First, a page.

When I told him my idea to write a story new school vs old school trial I didn’t really know what to expect. Luckily, he saw the potential as well and so we started to brainstorm right away. Our angle was to go with the flow, which emphasises his adventurous side. I was glad that my trip to the USA really paid off, even more than I expected.

By the time I arrived in LAX, Hans was already there to pick me up. We went straight to his house in Laguna with a phenomenal view over the ocean. He’s living in a cool neighbourhood and it has a nice atmosphere. Next to that there where some amazing spots to go and practise. Overall Hans is a very cool guy, but then again, who would have thought otherwise.

I noticed that Hans and I have the same habbits. To check our emails, make our phonecalls, follow up our bussiness, work out hard, visit some friends and think about the next trip. During our trainingsessions I saw that Hans is probably the only forty-year-old that still possesses the same passion as in his topyears. I hope I can say the same for myself in a few years.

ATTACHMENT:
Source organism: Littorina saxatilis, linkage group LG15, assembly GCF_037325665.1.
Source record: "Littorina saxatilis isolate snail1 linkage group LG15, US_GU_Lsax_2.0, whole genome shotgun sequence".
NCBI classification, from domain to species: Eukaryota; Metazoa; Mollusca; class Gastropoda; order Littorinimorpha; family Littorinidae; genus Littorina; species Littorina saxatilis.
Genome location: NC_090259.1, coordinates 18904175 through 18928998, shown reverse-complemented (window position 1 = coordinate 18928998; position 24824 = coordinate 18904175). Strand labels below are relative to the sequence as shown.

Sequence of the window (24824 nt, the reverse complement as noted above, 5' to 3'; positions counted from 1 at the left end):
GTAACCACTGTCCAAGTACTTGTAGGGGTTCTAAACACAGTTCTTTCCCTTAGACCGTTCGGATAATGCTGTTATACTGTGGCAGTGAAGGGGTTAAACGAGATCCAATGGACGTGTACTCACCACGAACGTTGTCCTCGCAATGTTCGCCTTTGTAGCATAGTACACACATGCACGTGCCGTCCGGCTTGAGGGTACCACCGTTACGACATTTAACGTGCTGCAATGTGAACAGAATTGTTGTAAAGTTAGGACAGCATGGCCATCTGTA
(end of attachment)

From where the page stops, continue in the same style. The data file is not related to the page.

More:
As for his projects, Hans has set up a charity project called Wheels 4 life. It’s goal is to collect money to buy bikes and send them to third world countries. In those countries it’s easier to get a job when you have a bike to go to work.

My respect for Hans is endless and it really stimulates me to see a trials rider earn so much respect from other bikedisciplines and more popular sports. He’s the man who has brought trial bike in the spotlights. He showed us all how to handle our bike. He might often be imitated, but will never be duplicated. (MT)

Photos by: Bill Freeman, Sven Martin and Flo Hagena